Maritime Anti-Corruption Network Membership Tops 100
Will the recent additions of ZIM and Frontline to the Maritime Anti-Corruption Network (MACN) membership, the organization now numbers over 100 companies across the maritime sector. MACN’s members now represent a major percentage of the global world fleet by tonnage and play a key role in ocean transport and global logistics.
MACN Chair, John Sypnowich, noted the symbolic significance of this milestone for the organization “As an industry led organization, we have strength in numbers. By having more and more companies join our cause, we have a better and better chance of making a difference and eliminating all forms of corruption. Together, as an industry, we are taking a stand.”
MACN was established in 2011 as an industry-led collective action initiative, to stamp out corruption in the maritime industry and to promote inclusive trade. Since its inception, MACN has become one of the preeminent examples of an industry led network taking tangible collective action to eliminate corruption across the wider supply chain. By working in partnership with the industry, governments, and civil society, it has been successful in tackling corruption through country-specific actions in locations as diverse as Nigeria, Indonesia, Egypt, and Argentina.
MACN Programme Director, Cecilia Müller Torbrand, noted the impact corrupt practices on the shipping sector: “Corruption is a real threat to the people who work on our ships and it damages our business and reputation. MACN has received over 25,000 anonymous reports of corrupt demands to-date. Only last year MACN received over 260 anonymous incident which were directly related to the safety of crew.”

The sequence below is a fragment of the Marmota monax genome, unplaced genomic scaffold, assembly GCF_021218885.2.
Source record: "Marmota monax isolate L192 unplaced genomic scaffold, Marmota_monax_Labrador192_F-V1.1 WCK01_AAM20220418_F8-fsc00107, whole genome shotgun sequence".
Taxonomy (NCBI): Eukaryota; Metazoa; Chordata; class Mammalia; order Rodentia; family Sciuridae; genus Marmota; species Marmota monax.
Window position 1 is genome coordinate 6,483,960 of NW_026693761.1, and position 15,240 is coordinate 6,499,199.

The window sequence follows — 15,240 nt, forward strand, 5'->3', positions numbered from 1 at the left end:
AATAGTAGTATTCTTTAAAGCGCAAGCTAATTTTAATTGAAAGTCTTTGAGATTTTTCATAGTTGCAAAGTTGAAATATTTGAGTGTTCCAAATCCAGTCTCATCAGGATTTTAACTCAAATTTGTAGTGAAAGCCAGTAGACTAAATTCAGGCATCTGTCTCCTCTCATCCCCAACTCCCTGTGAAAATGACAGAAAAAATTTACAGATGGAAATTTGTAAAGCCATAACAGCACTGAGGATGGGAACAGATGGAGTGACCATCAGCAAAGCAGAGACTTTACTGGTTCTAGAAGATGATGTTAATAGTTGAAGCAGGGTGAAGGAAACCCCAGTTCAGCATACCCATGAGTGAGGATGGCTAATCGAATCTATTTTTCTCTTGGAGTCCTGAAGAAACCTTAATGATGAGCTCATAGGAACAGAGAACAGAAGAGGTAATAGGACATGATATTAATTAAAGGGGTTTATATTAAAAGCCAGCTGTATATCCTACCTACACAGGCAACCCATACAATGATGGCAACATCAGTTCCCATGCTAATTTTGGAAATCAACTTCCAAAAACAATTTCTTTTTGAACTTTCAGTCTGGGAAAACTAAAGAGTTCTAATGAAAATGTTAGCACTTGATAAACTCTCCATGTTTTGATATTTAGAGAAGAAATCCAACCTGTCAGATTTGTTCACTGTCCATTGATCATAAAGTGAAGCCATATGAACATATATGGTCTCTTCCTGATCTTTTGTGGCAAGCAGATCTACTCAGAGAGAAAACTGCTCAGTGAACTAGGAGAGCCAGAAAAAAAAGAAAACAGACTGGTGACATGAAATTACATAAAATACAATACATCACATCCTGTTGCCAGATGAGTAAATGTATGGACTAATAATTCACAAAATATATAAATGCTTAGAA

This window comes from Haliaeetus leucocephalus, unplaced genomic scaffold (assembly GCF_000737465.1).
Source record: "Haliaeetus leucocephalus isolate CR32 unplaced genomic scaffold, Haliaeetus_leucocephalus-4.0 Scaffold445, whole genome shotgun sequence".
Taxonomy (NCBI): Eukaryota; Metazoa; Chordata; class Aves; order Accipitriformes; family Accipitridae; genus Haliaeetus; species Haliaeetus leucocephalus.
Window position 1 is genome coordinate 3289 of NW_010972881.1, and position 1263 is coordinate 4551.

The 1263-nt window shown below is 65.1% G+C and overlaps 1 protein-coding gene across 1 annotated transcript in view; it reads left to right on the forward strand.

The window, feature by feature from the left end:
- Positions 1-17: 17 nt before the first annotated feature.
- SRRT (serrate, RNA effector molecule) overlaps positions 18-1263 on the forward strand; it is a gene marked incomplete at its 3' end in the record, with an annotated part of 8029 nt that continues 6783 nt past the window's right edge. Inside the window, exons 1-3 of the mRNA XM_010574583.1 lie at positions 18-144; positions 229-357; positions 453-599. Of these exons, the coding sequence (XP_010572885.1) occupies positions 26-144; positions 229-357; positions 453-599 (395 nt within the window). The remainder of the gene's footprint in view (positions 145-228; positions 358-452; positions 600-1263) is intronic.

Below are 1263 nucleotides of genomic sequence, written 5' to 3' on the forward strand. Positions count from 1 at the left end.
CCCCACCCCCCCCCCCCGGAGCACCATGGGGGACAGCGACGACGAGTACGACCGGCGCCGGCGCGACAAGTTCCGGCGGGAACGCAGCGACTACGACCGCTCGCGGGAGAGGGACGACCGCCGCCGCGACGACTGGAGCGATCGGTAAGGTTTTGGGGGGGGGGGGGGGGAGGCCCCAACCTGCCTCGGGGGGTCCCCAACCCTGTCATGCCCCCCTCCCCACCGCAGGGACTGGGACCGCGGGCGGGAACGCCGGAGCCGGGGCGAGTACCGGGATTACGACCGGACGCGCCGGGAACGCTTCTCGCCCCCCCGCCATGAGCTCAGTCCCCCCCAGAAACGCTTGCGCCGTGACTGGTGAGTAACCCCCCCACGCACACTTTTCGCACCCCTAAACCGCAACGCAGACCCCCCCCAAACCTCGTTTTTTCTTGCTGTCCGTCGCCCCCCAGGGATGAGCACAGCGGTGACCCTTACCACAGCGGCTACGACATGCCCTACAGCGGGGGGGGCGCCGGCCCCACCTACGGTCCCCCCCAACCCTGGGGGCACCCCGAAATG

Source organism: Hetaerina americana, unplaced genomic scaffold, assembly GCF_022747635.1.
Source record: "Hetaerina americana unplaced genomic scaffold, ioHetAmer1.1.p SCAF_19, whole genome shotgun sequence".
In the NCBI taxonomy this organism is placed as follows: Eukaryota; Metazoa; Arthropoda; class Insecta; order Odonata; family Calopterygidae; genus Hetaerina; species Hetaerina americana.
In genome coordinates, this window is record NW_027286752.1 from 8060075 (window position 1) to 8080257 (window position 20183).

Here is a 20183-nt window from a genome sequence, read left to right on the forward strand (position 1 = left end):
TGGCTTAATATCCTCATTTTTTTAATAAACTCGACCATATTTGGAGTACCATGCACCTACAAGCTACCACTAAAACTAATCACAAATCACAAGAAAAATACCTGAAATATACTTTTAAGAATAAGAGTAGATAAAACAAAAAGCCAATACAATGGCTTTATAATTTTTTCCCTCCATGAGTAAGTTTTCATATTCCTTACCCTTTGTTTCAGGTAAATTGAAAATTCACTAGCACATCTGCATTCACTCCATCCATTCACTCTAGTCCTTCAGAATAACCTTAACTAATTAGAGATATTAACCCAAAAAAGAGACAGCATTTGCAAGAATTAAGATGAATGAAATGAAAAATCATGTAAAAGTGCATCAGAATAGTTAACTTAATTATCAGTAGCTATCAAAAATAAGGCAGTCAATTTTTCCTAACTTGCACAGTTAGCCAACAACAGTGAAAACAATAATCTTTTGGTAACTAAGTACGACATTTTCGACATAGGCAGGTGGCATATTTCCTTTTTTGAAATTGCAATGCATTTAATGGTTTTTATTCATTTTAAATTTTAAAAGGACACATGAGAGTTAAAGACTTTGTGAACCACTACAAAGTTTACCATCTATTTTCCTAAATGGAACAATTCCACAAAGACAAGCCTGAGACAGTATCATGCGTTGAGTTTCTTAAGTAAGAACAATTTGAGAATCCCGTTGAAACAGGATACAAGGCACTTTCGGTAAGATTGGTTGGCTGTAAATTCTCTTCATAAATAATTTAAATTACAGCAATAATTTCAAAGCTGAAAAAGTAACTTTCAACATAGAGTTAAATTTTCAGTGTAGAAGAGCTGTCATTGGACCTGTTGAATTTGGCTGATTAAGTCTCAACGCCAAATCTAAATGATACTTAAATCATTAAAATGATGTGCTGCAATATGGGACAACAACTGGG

“It is a problem that is too-often excused as being too hard to solve – ‘it is the way things have always been done’. While the shipping industry is not alone in facing this enormous problem, we have shown unparalleled leadership in spearheading business-led anti-corruption efforts.”
“The stronger our membership, the greater the impact of our collective actions. Shipping companies, working together to refuse corrupt demands, have been undertaken projects in Nigeria, Argentina, Indonesia, and Egypt. Our ‘Say No’ campaign in the Suez has been a particular success. This has shown that as an industry we can fight corruption and win. And we can do this better than anyone.”
MACN’s work covers capacity building, collective action, and building a culture of integrity in the maritime community. We create shared methodologies, frameworks, trainings, and campaigns, to help each of our member companies to strengthen its approach to tackling corruption.
Source: MACN (Maritime Anti Crime Network)